Our Rumbalara clients are more than just a number or a matter to us. They are individuals and members of a strong local community. By working with the community we are helping people to work within a legal system that has previously been foreign and confusing. By helping to transform people’s lives, we are demonstrating the benefits of our innovative approach to legal practice.
The Rumbalara Health-Justice Partnership between Goulburn Valley CLC and Rumbalara Aboriginal Co-operative provides legal services to the region’s Aboriginal and Torres Strait Islander Community in a culturally safe setting: Rumbalara itself. Our Lawyer and Paralegal are based at Rumbalara five morning a week, although community members can see our Lawyer at our Shepparton office if they prefer.
Health-Justice Partnerships recognise that many legal problems present as health issues, and vice versa. By working together, health and legal services are better able to help clients resolve their health, social and legal issues.
Goulburn Valley CLC and Rumbalara initiated the partnership in 2016. It is funded by Victoria Legal Aid’s Innovation and Transformation Fund and Rumbalara. Our partnership is overseen by a Reference Group with representatives from VLA, ARC Justice, Goulburn Valley CLC and Rumbalara.
We began the partnership by outreaching to an office at Rumbalara’s Mooroopna Campus. Our Rumbalara Community Lawyer, Georgia Morrissey, has since become a regular face on campus and has extended our coverage beyond our office to include meetings with every department on campus as well as home visits and visits to Rumbalara’s Elder’s Facility in Shepparton.
Georgia has set aside the lawyer’s traditional role to work alongside social workers, counsellors, drug and alcohol workers, DHHS workers and family violence workers. Clients are intensively case managed to ensure they develop the life skills they need to support the legal solutions put in place to assist them.
Georgia has now helped almost 80 clients, ranging in age from early teens to late seventies. Georgia provides legal advice to community members and secondary consultations to Rumbalara staff with legal queries. Our Paralegal, Jasmine Day, provides administrative assistance to Georgia and information and referrals to community members.
Georgia commonly provides advice on civil matters such as debts, and helps community members with matters such as superannuation and understanding legal documents. Criminal matters are referred to Goulburn Valley CLC’s Therapeutic Criminal Lawyer, the Victorian Aboriginal Legal Service, Victoria Legal Aid or private lawyers. Sometimes Georgia helps community members to draft their will or provides them with advice about Powers of Attorney. However, Georgia mostly deals with Family Law and family violence matters. Many cases involve both.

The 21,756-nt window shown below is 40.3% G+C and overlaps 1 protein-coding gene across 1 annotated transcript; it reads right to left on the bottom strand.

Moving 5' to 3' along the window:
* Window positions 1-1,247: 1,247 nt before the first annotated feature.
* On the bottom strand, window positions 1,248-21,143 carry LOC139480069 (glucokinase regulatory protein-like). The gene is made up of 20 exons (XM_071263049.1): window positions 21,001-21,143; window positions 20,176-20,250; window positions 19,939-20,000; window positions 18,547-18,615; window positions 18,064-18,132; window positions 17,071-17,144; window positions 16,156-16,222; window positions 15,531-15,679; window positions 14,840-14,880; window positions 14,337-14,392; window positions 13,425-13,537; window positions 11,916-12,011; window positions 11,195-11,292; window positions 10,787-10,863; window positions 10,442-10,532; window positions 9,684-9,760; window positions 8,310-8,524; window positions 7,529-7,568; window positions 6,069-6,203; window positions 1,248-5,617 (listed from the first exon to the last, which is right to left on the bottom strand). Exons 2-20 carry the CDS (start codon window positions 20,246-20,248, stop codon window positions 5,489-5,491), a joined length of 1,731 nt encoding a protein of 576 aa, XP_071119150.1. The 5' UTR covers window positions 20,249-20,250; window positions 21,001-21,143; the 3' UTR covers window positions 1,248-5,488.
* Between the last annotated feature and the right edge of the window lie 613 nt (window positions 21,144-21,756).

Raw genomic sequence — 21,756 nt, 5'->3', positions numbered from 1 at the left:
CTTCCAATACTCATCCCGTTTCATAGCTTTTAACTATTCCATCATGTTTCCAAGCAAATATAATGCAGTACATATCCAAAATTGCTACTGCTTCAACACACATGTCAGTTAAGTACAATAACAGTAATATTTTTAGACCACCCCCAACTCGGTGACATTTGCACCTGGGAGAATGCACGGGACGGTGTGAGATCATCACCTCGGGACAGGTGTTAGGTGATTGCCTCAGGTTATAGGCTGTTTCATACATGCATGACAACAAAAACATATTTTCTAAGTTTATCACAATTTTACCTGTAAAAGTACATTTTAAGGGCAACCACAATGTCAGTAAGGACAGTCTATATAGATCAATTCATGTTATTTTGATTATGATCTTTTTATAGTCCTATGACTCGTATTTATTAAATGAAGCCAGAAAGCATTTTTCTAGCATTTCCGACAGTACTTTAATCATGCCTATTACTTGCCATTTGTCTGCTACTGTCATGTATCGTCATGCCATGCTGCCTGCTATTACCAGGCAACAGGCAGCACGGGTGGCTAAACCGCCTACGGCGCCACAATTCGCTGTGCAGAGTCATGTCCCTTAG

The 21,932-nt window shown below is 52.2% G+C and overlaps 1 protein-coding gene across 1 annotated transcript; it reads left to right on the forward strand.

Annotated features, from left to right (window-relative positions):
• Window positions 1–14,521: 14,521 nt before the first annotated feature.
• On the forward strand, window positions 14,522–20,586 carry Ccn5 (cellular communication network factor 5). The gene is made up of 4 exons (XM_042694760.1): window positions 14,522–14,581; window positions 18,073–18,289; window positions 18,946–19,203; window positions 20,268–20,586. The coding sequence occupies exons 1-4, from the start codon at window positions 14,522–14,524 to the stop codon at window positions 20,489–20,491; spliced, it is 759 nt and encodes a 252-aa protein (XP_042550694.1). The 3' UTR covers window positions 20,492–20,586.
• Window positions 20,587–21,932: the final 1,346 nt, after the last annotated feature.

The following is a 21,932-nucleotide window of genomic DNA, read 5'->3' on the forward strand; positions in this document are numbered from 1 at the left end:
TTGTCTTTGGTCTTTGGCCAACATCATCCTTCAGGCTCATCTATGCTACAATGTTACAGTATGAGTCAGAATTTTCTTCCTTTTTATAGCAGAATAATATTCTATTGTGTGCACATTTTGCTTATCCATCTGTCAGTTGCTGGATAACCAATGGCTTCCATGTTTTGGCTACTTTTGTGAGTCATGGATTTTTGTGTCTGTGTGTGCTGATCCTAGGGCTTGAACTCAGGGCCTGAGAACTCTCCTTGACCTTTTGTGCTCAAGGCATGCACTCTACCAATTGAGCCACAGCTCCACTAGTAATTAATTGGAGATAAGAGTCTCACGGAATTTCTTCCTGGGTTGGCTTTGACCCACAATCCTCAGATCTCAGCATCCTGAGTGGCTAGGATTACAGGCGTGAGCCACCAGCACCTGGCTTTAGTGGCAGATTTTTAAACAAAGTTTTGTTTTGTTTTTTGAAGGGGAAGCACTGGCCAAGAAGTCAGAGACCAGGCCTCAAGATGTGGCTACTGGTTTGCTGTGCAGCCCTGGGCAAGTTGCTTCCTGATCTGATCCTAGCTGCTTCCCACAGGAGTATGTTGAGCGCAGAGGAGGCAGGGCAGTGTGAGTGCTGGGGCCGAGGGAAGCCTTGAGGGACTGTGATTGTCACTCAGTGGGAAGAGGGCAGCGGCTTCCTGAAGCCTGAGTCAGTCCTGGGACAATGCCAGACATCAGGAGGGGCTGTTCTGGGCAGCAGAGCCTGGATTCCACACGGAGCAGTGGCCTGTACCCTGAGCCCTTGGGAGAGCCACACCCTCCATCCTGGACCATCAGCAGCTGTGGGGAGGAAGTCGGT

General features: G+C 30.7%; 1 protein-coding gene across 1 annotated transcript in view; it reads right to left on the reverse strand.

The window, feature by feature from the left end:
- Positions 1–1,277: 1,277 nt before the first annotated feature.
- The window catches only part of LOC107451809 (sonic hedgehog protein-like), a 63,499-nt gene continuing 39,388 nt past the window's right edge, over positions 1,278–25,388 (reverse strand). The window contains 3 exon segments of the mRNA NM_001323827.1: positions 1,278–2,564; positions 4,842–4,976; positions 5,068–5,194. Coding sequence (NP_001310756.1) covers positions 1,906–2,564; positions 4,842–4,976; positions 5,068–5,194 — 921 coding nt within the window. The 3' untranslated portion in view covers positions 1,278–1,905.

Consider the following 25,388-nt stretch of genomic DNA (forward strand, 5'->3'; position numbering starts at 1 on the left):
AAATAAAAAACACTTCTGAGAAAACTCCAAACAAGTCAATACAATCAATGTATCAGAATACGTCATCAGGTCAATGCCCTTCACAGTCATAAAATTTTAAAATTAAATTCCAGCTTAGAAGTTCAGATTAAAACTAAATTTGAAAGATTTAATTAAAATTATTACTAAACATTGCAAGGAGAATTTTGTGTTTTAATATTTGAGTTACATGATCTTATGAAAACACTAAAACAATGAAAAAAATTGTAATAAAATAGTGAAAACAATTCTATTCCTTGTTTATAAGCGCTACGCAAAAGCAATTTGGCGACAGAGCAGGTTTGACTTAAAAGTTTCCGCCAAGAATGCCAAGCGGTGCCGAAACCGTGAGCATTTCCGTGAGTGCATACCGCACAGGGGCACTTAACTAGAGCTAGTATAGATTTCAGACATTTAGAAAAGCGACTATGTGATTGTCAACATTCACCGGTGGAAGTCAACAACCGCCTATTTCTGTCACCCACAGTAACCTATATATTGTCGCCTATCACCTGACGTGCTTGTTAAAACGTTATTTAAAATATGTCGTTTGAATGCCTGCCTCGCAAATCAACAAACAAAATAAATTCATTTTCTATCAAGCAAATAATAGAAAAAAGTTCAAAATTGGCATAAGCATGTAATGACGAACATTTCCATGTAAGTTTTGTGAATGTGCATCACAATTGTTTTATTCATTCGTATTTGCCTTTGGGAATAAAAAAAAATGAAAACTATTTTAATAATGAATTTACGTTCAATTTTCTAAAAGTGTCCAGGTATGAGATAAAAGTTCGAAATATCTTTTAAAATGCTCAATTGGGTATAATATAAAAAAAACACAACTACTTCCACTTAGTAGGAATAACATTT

Georgia has helped many family violence victims to secure safe and sustainable outcomes that prevent further violence. She has helped some community members to recognise that what they are dealing with is family violence, and she has helped to steer them towards safety. She has helped community members wrongly identified as the perpetrators of family violence to make their own applications for Intervention Orders. And she has helped perpetrators of family violence own their behaviour and steered them towards appropriate services and supports.
Georgia takes a therapeutic approach to her work. She takes time with each client to assess whether underlying issues are contributing to their legal situation. And she helps her client to engage with (and remain engaged with) services that will help them to address issues underlying their behaviour, for example an alcohol or drug dependency.
As part of her therapeutic approach, Georgia maintains more frequent contact with clients than necessary to obtain the desired legal outcome. She also maintains contact with clients after the legal issue has been addressed, to ensure the client is supported.
For example, a Rumbalara staff member might refer a community member responding to an application for a family violence Intervention Order to Georgia before the matter is heard in Court. Georgia will discuss the client’s options with them prior to the Court date, and before the clients’ decision-making ability is clouded by the stress of appearing in Court. She will discuss the client’s behaviour with them prior to the Court date and, if necessary, will refer them to appropriate services (for example an anger management or men’s behaviour change program, a drug and/or alcohol counsellor, or a mentoring program).
She will also determine if there are Family Law matters contributing to her client’s behaviour (for example the client is being prevented from seeing their children). If so, she will help her client with this matter, if possible before the family violence matter is heard at Court. She will then attend Court with the community member, and after Court will maintain contact with the community member to ensure they continue to engage with services that are helping them to address their underlying issues.
This approach to lawyering is time consuming, however it delivers sustainable outcomes.
If Georgia cannot help a community member, for example there is a conflict of interest or their workload prevents them from taking on another client, she and Jasmine will provide the community member or Rumbalara staff member with relevant information and a referral to the Victorian Aboriginal Legal Service, Victoria Legal Aid or a private lawyer.